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Purchasing Guidelines

The ITS Department purchases software applications that are used by departments across campus, including public labs.  Budget restrictions limit what software can be purchased.  Therefore, software which is to be used for an individual computer or for a professor’s class must be accompanied by a signature from your department head or budget manager.

Requests for software should be pre-approved by your budget manager or Dean, or for a non-academic department, the head of the department.  Pass along any price or discount quotes you may have obtained and include a memo entitled “Software Request” which states the following:

  • Number of software copies needed
  • Where the software will be installed (include specific office locations and labs)
  • Course names which will utilize the software (if applicable)
  • Number of students in each class, if the software is for student use

Based on this, the Dean or head of the department will see if there are enough funds to cover the purchase.  Then the Dean or department head will submit the information via the Software Request Form so as to ensure that ITS is not only aware of the impending purchase, but that we can provide any necessary support.

If a school or department would like ITS to research a type of software or consider purchasing a new type of software for broader campus use, requests can be made with the Software Committee.  The Software Committee will not research software for minimal use; it must be either for campus use, or multiple departments.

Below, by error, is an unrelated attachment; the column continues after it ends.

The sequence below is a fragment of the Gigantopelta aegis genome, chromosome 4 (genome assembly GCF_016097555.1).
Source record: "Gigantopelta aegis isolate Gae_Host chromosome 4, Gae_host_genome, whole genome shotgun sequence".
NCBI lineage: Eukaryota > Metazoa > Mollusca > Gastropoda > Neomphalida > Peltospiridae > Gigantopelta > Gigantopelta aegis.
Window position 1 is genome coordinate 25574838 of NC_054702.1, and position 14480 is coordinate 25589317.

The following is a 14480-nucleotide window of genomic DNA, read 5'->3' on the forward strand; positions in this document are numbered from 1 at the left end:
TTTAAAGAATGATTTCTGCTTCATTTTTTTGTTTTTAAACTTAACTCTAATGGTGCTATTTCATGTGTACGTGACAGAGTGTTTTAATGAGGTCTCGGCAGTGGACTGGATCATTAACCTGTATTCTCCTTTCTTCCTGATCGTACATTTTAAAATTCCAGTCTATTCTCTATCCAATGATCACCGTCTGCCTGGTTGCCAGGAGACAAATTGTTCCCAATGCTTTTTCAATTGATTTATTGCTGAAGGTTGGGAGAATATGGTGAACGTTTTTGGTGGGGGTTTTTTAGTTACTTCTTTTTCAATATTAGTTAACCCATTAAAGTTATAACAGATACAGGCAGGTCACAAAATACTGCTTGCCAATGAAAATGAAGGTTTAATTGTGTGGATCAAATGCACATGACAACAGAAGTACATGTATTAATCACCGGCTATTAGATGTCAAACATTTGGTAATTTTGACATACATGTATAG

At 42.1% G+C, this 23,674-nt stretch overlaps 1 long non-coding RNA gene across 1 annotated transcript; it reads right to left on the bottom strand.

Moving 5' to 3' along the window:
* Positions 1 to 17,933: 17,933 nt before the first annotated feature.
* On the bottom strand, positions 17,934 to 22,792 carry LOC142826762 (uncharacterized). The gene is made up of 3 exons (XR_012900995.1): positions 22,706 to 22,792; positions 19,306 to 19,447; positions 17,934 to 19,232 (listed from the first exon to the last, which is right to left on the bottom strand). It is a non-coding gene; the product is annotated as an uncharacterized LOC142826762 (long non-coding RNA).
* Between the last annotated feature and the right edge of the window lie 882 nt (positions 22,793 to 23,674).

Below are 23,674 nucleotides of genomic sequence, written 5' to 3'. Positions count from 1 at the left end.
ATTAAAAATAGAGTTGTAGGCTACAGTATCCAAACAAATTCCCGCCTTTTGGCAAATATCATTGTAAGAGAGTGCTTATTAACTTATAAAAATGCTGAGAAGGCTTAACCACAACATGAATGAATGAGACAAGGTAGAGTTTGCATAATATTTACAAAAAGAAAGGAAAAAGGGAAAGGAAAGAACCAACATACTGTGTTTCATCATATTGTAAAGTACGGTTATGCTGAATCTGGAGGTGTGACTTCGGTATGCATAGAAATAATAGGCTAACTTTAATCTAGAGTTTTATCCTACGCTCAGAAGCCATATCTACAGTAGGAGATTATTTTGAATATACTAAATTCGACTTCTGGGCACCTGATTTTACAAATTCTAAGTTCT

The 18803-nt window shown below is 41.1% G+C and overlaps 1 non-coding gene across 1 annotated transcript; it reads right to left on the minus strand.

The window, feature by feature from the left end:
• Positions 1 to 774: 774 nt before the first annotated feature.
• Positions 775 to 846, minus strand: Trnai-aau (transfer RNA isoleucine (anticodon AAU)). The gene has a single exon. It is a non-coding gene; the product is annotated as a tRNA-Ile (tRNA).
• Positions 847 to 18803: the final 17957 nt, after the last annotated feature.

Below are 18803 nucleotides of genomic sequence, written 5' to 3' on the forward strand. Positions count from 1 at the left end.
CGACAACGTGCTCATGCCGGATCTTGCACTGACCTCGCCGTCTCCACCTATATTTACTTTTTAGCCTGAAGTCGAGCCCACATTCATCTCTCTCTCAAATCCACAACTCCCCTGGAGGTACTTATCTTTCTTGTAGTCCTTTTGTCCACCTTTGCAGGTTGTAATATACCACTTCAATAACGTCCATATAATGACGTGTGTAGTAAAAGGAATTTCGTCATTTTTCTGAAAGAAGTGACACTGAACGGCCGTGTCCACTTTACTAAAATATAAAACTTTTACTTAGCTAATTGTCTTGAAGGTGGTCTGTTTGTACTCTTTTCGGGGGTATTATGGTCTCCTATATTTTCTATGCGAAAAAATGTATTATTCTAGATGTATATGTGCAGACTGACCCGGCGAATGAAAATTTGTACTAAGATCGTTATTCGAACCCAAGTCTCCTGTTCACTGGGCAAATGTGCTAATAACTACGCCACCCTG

Commercial software represents the majority of software purchased from software publishers, commercial computer stores, etc. When you buy software, you are actually acquiring a license to use it, not own it. You acquire the license from the company that owns the copyright. The conditions and restrictions of the license agreement vary from program to program and should be read carefully. In general, commercial software licenses stipulate that

  1. the software is covered by copyright,
  2. although one archival copy of the software can be made, the backup copy cannot be used except when the original package fails or is destroyed,
  3. modifications to the software are not allowed,
  4. decompiling (i.e. reverse engineering) of the program code is not allowed without the permission of the copyright holder, and
  5. development of new works built upon the package (derivative works) is not allowed without the permission of the copyright holder.